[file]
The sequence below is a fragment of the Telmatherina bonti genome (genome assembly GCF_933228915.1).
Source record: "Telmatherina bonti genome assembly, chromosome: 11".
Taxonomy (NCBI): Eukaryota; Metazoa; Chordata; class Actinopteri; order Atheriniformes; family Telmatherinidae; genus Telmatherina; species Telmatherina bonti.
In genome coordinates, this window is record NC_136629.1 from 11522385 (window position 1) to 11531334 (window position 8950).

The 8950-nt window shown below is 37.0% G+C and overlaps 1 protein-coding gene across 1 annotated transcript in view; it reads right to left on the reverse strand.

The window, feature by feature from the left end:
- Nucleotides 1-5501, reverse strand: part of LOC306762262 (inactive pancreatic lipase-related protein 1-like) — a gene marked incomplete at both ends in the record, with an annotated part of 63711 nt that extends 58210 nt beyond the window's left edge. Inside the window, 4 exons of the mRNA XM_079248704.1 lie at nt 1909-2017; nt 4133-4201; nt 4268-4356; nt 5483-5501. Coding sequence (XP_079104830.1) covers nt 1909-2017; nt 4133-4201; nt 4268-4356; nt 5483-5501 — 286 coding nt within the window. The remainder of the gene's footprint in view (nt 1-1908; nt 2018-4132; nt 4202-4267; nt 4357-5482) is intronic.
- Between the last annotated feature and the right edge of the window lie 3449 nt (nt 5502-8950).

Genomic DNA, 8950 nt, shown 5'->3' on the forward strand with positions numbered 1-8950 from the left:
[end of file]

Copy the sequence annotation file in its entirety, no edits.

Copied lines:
The sequence below is a fragment of the Telmatherina bonti genome (genome assembly GCF_933228915.1).
Source record: "Telmatherina bonti genome assembly, chromosome: 11".
Taxonomy (NCBI): Eukaryota; Metazoa; Chordata; class Actinopteri; order Atheriniformes; family Telmatherinidae; genus Telmatherina; species Telmatherina bonti.
In genome coordinates, this window is record NC_136629.1 from 11522385 (window position 1) to 11531334 (window position 8950).

The 8950-nt window shown below is 37.0% G+C and overlaps 1 protein-coding gene across 1 annotated transcript in view; it reads right to left on the reverse strand.

The window, feature by feature from the left end:
- Nucleotides 1-5501, reverse strand: part of LOC306762262 (inactive pancreatic lipase-related protein 1-like) — a gene marked incomplete at both ends in the record, with an annotated part of 63711 nt that extends 58210 nt beyond the window's left edge. Inside the window, 4 exons of the mRNA XM_079248704.1 lie at nt 1909-2017; nt 4133-4201; nt 4268-4356; nt 5483-5501. Coding sequence (XP_079104830.1) covers nt 1909-2017; nt 4133-4201; nt 4268-4356; nt 5483-5501 — 286 coding nt within the window. The remainder of the gene's footprint in view (nt 1-1908; nt 2018-4132; nt 4202-4267; nt 4357-5482) is intronic.
- Between the last annotated feature and the right edge of the window lie 3449 nt (nt 5502-8950).

Genomic DNA, 8950 nt, shown 5'->3' on the forward strand with positions numbered 1-8950 from the left: